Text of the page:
Providing the right to produce and market
products under its operating requirements.
Direct Investment


Authority given by domestic firm for rights to
produce/market its product and use
trademarks/patents.
Franchising

Coke/Pepsi
Firms acquire businesses or develop new
facilities in foreign countries.
Joint Ventures

Two or more companies joining forces to pursue
specific opportunities (Partnership or Strategic
Alliances
MULTINATIONAL FIRMS
Do you know where the firm that ultimately owns each brand is headquartered?
Nestle Quick
Switzerland
Nokia Cell Phones
Finland
Jaguar Automobiles
India
Michelin Tires
France
Shell Oil
Netherlands/England
Columbia Records
Japan/Germany
BARRIERS TO
INTERNATIONAL TRADE

Sociocultural Differences

Economic Differences

Political & Legal Differences
SOCIAL/CULTURAL DIFFERENCES
Think beyond the obvious
differences.
Social/cultural differences
can rapidly undermine  Nonverbal Communication
business relationships.  Forms of Address
 Attitudes toward punctuality
 Religious Celebrations
 Business Practice/Gifts
ECONOMIC DIFFERENCES




Exchange Rates
Population
Per Capita Income
Infrastructure
 Transportation
 Communication
 Energy

Finance
Can you profitably
provide your product or
service to meet the
needs of the market?
POLITICAL & LEGAL DIFFERENCES


Political regimes differ around the world
Legal Differences
Lack of Enforcement
 Bribery


Political Climate
Stability
 Violence


Piracy and intellectual property is a problem in
several foreign nations
PROTECTIONISM
Reasons to Create Trade
Restrictions
Reasons to Eliminate Trade
Restrictions
Protect domestic industry
Reduce prices and increase
choices for consumers
Protect domestic jobs in key
industries
Increase domestic jobs
Retaliate against countries who
have engaged in unfair trade
practices
Build exporting opportunities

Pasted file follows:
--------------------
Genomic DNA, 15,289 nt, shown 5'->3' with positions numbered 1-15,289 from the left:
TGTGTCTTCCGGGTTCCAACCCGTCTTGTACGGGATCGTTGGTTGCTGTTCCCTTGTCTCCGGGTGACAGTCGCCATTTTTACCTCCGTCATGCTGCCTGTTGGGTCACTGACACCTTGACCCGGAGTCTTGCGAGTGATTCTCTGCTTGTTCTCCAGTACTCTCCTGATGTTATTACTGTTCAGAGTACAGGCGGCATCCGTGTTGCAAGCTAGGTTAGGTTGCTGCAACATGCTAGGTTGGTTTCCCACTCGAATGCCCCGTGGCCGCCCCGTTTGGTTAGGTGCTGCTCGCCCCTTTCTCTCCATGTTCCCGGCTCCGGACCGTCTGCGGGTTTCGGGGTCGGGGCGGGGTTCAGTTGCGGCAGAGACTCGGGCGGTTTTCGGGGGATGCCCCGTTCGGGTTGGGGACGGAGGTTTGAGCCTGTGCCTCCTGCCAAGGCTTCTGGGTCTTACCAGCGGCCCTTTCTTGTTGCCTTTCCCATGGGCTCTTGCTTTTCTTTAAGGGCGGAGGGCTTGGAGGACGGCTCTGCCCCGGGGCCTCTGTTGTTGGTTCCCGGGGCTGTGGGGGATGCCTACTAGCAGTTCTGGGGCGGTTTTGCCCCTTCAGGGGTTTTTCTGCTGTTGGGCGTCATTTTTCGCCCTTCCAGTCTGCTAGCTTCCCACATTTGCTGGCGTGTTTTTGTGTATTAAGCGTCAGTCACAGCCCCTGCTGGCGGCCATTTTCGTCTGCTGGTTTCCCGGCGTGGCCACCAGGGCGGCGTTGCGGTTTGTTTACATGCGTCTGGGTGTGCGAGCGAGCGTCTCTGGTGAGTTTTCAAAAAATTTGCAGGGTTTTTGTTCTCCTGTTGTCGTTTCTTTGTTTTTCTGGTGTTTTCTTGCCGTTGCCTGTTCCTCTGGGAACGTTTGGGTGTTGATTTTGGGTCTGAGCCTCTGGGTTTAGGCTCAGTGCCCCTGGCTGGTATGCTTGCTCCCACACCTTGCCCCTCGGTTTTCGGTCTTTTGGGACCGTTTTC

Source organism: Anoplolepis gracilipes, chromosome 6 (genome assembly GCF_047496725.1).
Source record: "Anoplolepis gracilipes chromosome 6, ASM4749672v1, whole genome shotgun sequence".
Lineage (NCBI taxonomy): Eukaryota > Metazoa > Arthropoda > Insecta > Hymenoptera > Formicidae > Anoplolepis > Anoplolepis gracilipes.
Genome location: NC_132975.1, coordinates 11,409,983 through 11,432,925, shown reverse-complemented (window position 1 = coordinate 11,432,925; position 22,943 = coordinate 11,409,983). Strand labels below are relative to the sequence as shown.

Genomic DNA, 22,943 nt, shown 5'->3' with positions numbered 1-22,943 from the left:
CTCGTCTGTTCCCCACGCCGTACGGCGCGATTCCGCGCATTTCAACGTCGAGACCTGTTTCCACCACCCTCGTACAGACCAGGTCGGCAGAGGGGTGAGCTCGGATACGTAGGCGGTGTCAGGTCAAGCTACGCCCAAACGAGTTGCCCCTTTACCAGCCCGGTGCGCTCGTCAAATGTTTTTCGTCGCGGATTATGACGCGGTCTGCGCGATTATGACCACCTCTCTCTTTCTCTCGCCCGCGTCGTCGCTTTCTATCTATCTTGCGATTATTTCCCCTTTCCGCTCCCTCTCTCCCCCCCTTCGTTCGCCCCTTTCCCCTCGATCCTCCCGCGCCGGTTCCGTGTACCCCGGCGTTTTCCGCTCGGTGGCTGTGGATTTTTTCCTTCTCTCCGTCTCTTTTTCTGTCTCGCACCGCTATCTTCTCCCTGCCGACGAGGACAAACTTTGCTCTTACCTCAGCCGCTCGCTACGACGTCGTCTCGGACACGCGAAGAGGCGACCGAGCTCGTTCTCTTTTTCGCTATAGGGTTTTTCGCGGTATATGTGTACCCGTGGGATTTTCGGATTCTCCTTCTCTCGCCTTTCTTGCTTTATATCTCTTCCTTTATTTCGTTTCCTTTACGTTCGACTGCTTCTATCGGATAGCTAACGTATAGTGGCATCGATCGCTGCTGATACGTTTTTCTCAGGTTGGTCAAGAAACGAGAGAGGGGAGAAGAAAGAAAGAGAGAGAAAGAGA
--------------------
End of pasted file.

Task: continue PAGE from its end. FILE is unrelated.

Pressure other countries to change
their policies and practices
Use world resources more
efficiently
TRADE RESTRICTIONS

Tariffs


Quotas


Limitations on the amount of specific products that
may be imported from certain countries
Voluntary Export Restrictions


Taxes levied against imports
Limitations on the amount of specific products that
one nation will export to another
Embargo

Total ban on international trade of a certain item
or a total halt in trade with a specific nation
GLOBAL EMPLOYMENT
“
A new study suggests that 2.3 million service
jobs will have moved from the
United States to other countries
by 2008, up from 900,000 as of 2003.
“
REVERSE BRAIN DRAIN



Many talented immigrants are moving
home to take advantage of new economic
opportunities.
US companies can cut costs by sourcing
employees from overseas.
But is America losing potential innovators
such as Sergey Brin, founder of Google?
FREE TRADE: THE MOVEMENT GAINS
MOMENTUM
There has been a global move
toward free trade – the unrestricted
movement of good and services
across borders.
GATT AND WORLD TRADE
ORGANIZATION (WTO)

General Agreement on Tariffs & Trade (GATT)
 Established
in 1948
 Now encompasses 125 nations
 Slashed tariffs by about 30%

 Promote
International Trade
 Settle Trade Disputes
FREE TRADE

The World Bank
185 Member Countries
 Reduce World Poverty in Developing World
 Influence Global Economy
 Provide Financial Assistance



Low interest loans
The International Monetary Fund
Support Stable Exchange Rates
 Facilitate International Payments
 Adopt Economic Policies
 Promote Trade
 Lend money to member nations

TRADING BLOCS/COMMON
MARKETS
Groups of Countries promoting the free flow of goods and services

The North American Free Trade
Agreement (NAFTA)
The largest trading bloc
 US, Canada, Mexico


European Union (EU)
The largest common market
 27 nations; combined GDP $15Trillion
 Goal is to bolster Europe’s trade
position
